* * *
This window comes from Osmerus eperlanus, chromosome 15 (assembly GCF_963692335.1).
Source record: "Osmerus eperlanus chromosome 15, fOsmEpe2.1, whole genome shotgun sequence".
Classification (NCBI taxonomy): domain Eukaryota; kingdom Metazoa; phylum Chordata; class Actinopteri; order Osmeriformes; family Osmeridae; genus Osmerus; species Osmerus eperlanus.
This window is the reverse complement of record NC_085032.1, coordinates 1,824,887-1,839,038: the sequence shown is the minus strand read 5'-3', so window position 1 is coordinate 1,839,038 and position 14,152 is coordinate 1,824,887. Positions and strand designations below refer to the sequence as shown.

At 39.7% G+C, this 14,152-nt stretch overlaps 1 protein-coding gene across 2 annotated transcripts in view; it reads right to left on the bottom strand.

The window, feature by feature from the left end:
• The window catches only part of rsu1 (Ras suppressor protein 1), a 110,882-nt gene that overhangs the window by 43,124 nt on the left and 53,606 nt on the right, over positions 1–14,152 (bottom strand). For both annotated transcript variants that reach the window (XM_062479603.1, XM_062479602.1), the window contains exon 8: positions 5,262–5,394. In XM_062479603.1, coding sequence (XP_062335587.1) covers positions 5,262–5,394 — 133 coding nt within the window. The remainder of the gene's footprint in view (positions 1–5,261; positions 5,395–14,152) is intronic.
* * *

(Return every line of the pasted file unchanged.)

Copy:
This window comes from Osmerus eperlanus, chromosome 15 (assembly GCF_963692335.1).
Source record: "Osmerus eperlanus chromosome 15, fOsmEpe2.1, whole genome shotgun sequence".
Classification (NCBI taxonomy): domain Eukaryota; kingdom Metazoa; phylum Chordata; class Actinopteri; order Osmeriformes; family Osmeridae; genus Osmerus; species Osmerus eperlanus.
This window is the reverse complement of record NC_085032.1, coordinates 1,824,887-1,839,038: the sequence shown is the minus strand read 5'-3', so window position 1 is coordinate 1,839,038 and position 14,152 is coordinate 1,824,887. Positions and strand designations below refer to the sequence as shown.

At 39.7% G+C, this 14,152-nt stretch overlaps 1 protein-coding gene across 2 annotated transcripts in view; it reads right to left on the bottom strand.

The window, feature by feature from the left end:
• The window catches only part of rsu1 (Ras suppressor protein 1), a 110,882-nt gene that overhangs the window by 43,124 nt on the left and 53,606 nt on the right, over positions 1–14,152 (bottom strand). For both annotated transcript variants that reach the window (XM_062479603.1, XM_062479602.1), the window contains exon 8: positions 5,262–5,394. In XM_062479603.1, coding sequence (XP_062335587.1) covers positions 5,262–5,394 — 133 coding nt within the window. The remainder of the gene's footprint in view (positions 1–5,261; positions 5,395–14,152) is intronic.